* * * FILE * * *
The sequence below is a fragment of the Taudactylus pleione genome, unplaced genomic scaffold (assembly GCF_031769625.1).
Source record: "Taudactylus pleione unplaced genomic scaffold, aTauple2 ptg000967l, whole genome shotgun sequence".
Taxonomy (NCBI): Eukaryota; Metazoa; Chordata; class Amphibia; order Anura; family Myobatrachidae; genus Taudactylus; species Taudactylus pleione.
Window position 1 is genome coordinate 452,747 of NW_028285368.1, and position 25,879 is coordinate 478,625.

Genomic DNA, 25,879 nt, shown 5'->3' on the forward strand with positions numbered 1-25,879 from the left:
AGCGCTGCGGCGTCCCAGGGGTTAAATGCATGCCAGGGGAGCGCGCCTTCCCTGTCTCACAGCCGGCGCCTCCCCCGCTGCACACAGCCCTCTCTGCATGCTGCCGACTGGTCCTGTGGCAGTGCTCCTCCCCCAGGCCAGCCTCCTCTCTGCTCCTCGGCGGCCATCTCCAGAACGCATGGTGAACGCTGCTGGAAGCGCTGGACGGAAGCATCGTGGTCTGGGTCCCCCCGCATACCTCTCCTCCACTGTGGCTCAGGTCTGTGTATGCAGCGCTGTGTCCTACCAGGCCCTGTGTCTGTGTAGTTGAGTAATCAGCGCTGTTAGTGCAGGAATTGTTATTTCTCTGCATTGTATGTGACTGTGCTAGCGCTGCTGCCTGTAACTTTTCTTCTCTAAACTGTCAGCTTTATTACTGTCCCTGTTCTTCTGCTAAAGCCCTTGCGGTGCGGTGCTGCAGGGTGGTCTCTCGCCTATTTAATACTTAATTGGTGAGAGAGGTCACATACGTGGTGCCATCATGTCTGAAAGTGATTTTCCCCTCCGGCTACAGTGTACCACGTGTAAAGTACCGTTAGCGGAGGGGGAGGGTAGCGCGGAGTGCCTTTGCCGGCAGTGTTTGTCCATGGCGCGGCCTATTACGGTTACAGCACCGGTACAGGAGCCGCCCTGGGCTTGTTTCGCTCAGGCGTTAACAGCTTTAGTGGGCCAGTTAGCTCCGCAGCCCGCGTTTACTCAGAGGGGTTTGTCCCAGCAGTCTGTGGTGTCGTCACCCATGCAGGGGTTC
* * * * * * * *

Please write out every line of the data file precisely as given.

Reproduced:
The sequence below is a fragment of the Taudactylus pleione genome, unplaced genomic scaffold (assembly GCF_031769625.1).
Source record: "Taudactylus pleione unplaced genomic scaffold, aTauple2 ptg000967l, whole genome shotgun sequence".
Taxonomy (NCBI): Eukaryota; Metazoa; Chordata; class Amphibia; order Anura; family Myobatrachidae; genus Taudactylus; species Taudactylus pleione.
Window position 1 is genome coordinate 452,747 of NW_028285368.1, and position 25,879 is coordinate 478,625.

Genomic DNA, 25,879 nt, shown 5'->3' on the forward strand with positions numbered 1-25,879 from the left:
AGCGCTGCGGCGTCCCAGGGGTTAAATGCATGCCAGGGGAGCGCGCCTTCCCTGTCTCACAGCCGGCGCCTCCCCCGCTGCACACAGCCCTCTCTGCATGCTGCCGACTGGTCCTGTGGCAGTGCTCCTCCCCCAGGCCAGCCTCCTCTCTGCTCCTCGGCGGCCATCTCCAGAACGCATGGTGAACGCTGCTGGAAGCGCTGGACGGAAGCATCGTGGTCTGGGTCCCCCCGCATACCTCTCCTCCACTGTGGCTCAGGTCTGTGTATGCAGCGCTGTGTCCTACCAGGCCCTGTGTCTGTGTAGTTGAGTAATCAGCGCTGTTAGTGCAGGAATTGTTATTTCTCTGCATTGTATGTGACTGTGCTAGCGCTGCTGCCTGTAACTTTTCTTCTCTAAACTGTCAGCTTTATTACTGTCCCTGTTCTTCTGCTAAAGCCCTTGCGGTGCGGTGCTGCAGGGTGGTCTCTCGCCTATTTAATACTTAATTGGTGAGAGAGGTCACATACGTGGTGCCATCATGTCTGAAAGTGATTTTCCCCTCCGGCTACAGTGTACCACGTGTAAAGTACCGTTAGCGGAGGGGGAGGGTAGCGCGGAGTGCCTTTGCCGGCAGTGTTTGTCCATGGCGCGGCCTATTACGGTTACAGCACCGGTACAGGAGCCGCCCTGGGCTTGTTTCGCTCAGGCGTTAACAGCTTTAGTGGGCCAGTTAGCTCCGCAGCCCGCGTTTACTCAGAGGGGTTTGTCCCAGCAGTCTGTGGTGTCGTCACCCATGCAGGGGTTC